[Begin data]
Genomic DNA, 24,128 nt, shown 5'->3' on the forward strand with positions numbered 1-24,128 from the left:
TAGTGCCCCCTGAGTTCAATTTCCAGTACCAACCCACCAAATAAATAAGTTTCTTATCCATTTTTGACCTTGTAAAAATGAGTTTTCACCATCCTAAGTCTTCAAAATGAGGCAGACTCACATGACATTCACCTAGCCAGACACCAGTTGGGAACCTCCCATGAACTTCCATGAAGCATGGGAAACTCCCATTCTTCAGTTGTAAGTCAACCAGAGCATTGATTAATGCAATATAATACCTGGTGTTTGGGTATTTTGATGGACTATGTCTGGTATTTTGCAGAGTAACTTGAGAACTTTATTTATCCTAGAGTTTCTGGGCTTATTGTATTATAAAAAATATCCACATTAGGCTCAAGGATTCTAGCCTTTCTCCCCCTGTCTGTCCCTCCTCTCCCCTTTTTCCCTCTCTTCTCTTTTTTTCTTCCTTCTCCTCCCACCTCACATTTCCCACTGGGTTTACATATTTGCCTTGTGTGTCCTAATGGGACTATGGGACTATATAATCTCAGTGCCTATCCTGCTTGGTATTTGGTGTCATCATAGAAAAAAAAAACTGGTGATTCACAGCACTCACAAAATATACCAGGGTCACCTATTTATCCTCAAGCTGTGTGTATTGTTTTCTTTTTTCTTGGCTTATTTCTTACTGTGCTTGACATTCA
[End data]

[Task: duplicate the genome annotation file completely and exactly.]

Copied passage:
Genomic DNA, 24,128 nt, shown 5'->3' on the forward strand with positions numbered 1-24,128 from the left:
TAGTGCCCCCTGAGTTCAATTTCCAGTACCAACCCACCAAATAAATAAGTTTCTTATCCATTTTTGACCTTGTAAAAATGAGTTTTCACCATCCTAAGTCTTCAAAATGAGGCAGACTCACATGACATTCACCTAGCCAGACACCAGTTGGGAACCTCCCATGAACTTCCATGAAGCATGGGAAACTCCCATTCTTCAGTTGTAAGTCAACCAGAGCATTGATTAATGCAATATAATACCTGGTGTTTGGGTATTTTGATGGACTATGTCTGGTATTTTGCAGAGTAACTTGAGAACTTTATTTATCCTAGAGTTTCTGGGCTTATTGTATTATAAAAAATATCCACATTAGGCTCAAGGATTCTAGCCTTTCTCCCCCTGTCTGTCCCTCCTCTCCCCTTTTTCCCTCTCTTCTCTTTTTTTCTTCCTTCTCCTCCCACCTCACATTTCCCACTGGGTTTACATATTTGCCTTGTGTGTCCTAATGGGACTATGGGACTATATAATCTCAGTGCCTATCCTGCTTGGTATTTGGTGTCATCATAGAAAAAAAAAACTGGTGATTCACAGCACTCACAAAATATACCAGGGTCACCTATTTATCCTCAAGCTGTGTGTATTGTTTTCTTTTTTCTTGGCTTATTTCTTACTGTGCTTGACATTCA